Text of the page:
Too often our memory starts acting like a particularly porous sieve: all the important fragments that should be caught and preserved somehow just disappear. So armed with pencils and bolstered by caffeine, legions of adults, especially older adults, tackle crossword puzzles, acrostics, Sudoku and a host of other activities designed to strengthen their flagging memory muscles.
But maybe all they really need to do to cement new learning is to sit and close their eyes for a few minutes. In an article to be published in the journal Psychological Science, a publication of the Association for Psychological Science, psychological scientist Michaela Dewar and her colleagues show that memory can be boosted by taking a brief wakeful rest after learning something verbally new – so keep the pencil for phone numbers – and that memory lasts not just immediately but over a longer term.
“Our findings support the view that the formation of new memories is not completed within seconds,” says Dewar. “Indeed our work demonstrates that activities that we are engaged in for the first few minutes after learning new information really affect how well we remember this information after a week.”
In two separate experiments, a total of thirty-three normally aging adults between the ages of 61 and 87 were told two short stories and told to remember as many details as possible. Immediately afterward, they were asked to describe what happened in the story. Then they were given a 10-minute delay that consisted either of wakeful resting or playing a spot-the-difference game on the computer.
During the wakeful resting portion, participants were asked to just rest quietly with their eyes closed in a darkened room for 10 minutes while the experimenter left to “prepare for the next test.” Participants could daydream or think about the story, or go through their grocery lists. It didn’t matter what happened while their eyes were closed, only that they were undistracted by anything else and not receiving any new information.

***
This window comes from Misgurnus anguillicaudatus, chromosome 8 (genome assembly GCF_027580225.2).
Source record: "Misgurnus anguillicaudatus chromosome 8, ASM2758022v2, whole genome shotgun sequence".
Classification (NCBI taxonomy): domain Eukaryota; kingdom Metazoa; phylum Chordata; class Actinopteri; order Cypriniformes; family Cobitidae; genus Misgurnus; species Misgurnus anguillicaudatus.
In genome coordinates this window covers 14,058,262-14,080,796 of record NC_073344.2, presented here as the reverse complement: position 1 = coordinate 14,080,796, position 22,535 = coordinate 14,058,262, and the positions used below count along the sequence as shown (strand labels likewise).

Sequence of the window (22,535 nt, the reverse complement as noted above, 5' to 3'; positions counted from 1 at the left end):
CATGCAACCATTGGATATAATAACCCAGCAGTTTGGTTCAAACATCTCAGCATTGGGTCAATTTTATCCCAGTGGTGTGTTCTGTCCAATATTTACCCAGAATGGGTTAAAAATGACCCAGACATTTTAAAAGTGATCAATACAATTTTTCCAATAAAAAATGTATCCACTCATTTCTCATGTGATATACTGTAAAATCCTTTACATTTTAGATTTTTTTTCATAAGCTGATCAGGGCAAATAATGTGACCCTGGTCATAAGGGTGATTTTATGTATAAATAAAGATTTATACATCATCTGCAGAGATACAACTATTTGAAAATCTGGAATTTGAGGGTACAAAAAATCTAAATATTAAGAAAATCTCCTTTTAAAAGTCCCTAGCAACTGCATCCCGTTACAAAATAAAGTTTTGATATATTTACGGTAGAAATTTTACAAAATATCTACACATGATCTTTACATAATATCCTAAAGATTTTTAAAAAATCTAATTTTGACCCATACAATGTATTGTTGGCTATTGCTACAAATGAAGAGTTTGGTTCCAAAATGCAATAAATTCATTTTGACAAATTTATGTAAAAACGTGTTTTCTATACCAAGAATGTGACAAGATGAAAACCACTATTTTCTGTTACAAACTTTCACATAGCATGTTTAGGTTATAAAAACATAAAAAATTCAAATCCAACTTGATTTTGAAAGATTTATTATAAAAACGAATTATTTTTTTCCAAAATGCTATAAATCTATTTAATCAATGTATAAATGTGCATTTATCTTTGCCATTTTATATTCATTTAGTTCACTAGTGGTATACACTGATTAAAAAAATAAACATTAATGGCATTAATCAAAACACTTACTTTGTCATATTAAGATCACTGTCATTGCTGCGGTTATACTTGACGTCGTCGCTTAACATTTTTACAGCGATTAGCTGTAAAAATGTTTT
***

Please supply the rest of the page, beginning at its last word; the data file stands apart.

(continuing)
When participants played the spot-the-difference game, they were presented with picture pairs on a screen for 30 seconds each and were instructed to locate two subtle differences in each pair and point to them. The task was chosen because it required attention but, unlike the story, it was nonverbal.
In one study, the participants were asked to recall both stories half an hour later and then a full week later. Participants remembered much more story material when the story presentation had been followed by a period of wakeful resting.
Dewar explains that there is growing evidence to suggest that the point at which we experience new information is “just at a very early stage of memory formation and that further neural processes have to occur after this stage for us to be able to remember this information at a later point in time.”
We now live in a world where we are bombarded by new information and it crowds out recently acquired information. The process of consolidating memories takes a little time and the most important things that it needs are peace and quiet.
Association for Psychological Science